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Roker Roundtable: “What is your all-time favourite Niall Quinn Sunderland memory?”

Whilst the recent furore over the “will he/won’t he?” potential Niall Quinn takeover had Sunderland fans hoping for his return, sadly it wasn’t to be. That said, it allowed us the opportunity to think back to happier times when the big man was still an integral part of our football club.

Photo by Laurence Griffiths/Getty Images

Walshie: “Keeping a clean sheet against Bradford City”

Alongside the orange ball, a referee falling over and a fan heading a wayward shot back into play - the sight of an outfield player having to go in goal is something that makes me kiss my finger, point to the heavens, a single tear rolling down my cheek and whispering “yes”.

Now when you’re getting walloped it is funny enough but when you’re holding a slender lead in a promotion clash against your nearest rival it is time to sound the banter klaxon. That’s exactly what happened in the pouring rain in Bradford on a March evening in 1999.

Having put the Lads one up against a tasty Bradford City side featuring the mercurial talents of Robbie Blake and Lee Mills, Big Quinny faced another conundrum a mere minute after nodding in the opening goal. Tommy Sorensen had collided with the aforementioned Mills and was forced off with injury - and being the managerial maverick he was, Peter Reid had no replacement ‘keeper on the bench.

“I’ll do it”, the beautiful Irishman bellowed, taking the gloves from the stricken Dane and donning the lightning blue jersey (why we had a replacement shirt but no replacement ‘keeper will always remain a mystery). With 20 minutes to go, Quinny was the pillar of calm and laughed off any suggestion that these Bradford pretenders were getting past.

He kept a clean sheet and Sunderland continued their glorious ascent to the Premier League. It may seem like a fairly trivial moment in the git mint things Quinny has done for us over the year but it was simply magical to be able to mug off a promotion rival by playing our centre forward in goal for the remainder of a match.

Love you Quinny, mate.

Sunderland's stand in goalkeeper Niall Quinn keeps Bradford City at bay
Michael Steele/EMPICS via Getty Images

Gav: “His goal v Port Vale!”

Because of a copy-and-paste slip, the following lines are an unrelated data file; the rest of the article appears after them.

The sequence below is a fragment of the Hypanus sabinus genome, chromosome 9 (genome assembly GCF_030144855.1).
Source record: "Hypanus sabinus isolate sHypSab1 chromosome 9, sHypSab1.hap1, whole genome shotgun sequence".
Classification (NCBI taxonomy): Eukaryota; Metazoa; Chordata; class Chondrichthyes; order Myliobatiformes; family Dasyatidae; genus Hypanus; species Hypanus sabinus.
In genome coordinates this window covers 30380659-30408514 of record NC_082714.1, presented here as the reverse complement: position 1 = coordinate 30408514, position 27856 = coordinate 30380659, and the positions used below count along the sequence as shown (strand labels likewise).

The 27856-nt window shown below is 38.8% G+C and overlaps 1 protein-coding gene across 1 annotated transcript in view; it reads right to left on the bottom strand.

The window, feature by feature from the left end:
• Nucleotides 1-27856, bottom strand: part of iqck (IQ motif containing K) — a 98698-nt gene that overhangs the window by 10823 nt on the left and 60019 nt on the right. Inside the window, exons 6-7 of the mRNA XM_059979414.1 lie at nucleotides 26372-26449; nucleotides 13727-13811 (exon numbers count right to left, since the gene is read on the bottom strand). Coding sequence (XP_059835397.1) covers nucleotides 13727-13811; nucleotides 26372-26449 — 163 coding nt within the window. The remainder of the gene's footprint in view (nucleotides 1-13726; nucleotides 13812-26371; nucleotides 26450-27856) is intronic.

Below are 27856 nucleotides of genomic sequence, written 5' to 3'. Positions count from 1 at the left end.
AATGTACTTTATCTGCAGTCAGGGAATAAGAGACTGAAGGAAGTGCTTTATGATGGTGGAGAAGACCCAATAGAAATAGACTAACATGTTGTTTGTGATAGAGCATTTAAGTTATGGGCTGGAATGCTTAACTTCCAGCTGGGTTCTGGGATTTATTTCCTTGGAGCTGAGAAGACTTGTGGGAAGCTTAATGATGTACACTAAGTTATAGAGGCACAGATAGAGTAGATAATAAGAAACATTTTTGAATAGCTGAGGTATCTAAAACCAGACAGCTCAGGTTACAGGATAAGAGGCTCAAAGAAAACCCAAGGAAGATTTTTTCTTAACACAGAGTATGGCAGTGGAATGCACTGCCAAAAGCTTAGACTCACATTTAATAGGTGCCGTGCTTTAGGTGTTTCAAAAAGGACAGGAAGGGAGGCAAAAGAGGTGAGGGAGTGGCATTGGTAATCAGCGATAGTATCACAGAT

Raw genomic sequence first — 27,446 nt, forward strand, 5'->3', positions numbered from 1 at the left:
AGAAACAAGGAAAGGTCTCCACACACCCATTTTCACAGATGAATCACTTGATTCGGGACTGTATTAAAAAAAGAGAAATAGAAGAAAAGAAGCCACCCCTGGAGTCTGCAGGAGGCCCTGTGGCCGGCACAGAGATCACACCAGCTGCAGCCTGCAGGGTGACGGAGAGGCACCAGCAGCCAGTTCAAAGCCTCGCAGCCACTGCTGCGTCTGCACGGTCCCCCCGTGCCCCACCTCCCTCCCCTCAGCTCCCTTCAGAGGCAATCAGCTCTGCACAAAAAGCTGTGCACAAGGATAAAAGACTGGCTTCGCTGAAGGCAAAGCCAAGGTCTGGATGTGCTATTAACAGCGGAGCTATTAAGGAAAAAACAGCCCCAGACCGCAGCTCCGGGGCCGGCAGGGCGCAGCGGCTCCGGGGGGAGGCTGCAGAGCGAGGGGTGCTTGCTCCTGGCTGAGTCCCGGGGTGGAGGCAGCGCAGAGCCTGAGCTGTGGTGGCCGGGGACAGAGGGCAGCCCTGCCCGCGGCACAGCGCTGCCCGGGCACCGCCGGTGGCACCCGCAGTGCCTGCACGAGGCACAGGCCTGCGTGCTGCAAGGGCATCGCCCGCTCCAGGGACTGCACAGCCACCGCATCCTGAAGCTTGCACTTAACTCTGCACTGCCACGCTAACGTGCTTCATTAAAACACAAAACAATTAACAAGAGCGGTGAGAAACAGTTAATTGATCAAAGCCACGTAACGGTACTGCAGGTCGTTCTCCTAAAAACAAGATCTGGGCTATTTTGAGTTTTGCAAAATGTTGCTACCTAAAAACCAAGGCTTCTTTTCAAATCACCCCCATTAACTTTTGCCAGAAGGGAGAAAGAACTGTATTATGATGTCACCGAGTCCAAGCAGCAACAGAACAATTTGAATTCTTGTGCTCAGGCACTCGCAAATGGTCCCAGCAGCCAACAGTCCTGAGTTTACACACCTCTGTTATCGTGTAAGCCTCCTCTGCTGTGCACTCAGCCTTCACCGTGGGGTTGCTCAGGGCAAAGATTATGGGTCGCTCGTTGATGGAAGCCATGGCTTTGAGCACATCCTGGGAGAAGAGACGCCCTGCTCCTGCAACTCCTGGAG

My favourite Sunderland goal bar none is Niall Quinn’s sublime chipped effort against Port Vale at the Stadium of Light in 1997.

Just watch it. The technique, the touch, the crowd going absolutely berserk, the audacity to run away and celebrate before it has even hit the back of the net - it had everything!

Dan Parker: “Meeting the great man!”

Niall Quinn was one of my favourite players to watch growing up.

The winning header against the Mags, the disco pants, the link-up with SuperKev - he was truly inspirational. Despite all of that, the memory I’ve chosen is a personal one to me.

He supported (as he often does) a charity event that went across the country - the 2011 Bob Wilson Soccer Cycle which raised money for the Willow Foundation.

The tour’s final leg was back in the North East and, as a volunteer, I was excited enough just to get on the pitch at the Stadium of Light. As soon as Quinn found out I was a Lads fan, he did everything in his power to go the extra mile and give me an experience I’d never forget.

Showing me around the dressing room, reeling off anecdotes from his playing days, and putting a ticket behind the desk for the midweek game against Reading for me. They say never meet your heroes, but whoever “they” are, they clearly never met Niall Quinn.

Me with Quinny (and other Sunderland legends)
Dan Parker

Connor Bromley: “Quinny’s testimonial!”

May 14th 2002 - one day after my eighth birthday and what a better way to celebrate such an occasion than taking in a game of football for Quinny’s testimonial! Sunderland welcomed Ireland to the Stadium of Light as future manager Mick McCarthy brought his team for the game prior to the World Cup in South Korea and Japan.

The match itself was a standard affair for Sunderland as we got humped 3-0. As an eight year old I was stunned and probably confused that the Irish Sunderland players played a half for either side. Quinny started the game for Sunderland before coming off after 20 minutes - he then started the second half for Ireland before coming off 13 minutes later.

Oh - and he donated all the money from the game to charity, just to prove how good a fella he is. Even the Prime Minister was stunned by his generosity as Mr. Blair said: “Niall Quinn is a credit to sport. His selfless decision to donate so generously is inspirational. I am sure his testimonial was a fitting tribute to both his footballing talent and his sportsmanship.”

The fans at the Stadium of Light gave him a hero’s reception throughout the occasion and I suppose this game was the final happy memory at the ground until Quinny came back in 2006 to save the club from footballing oblivion.

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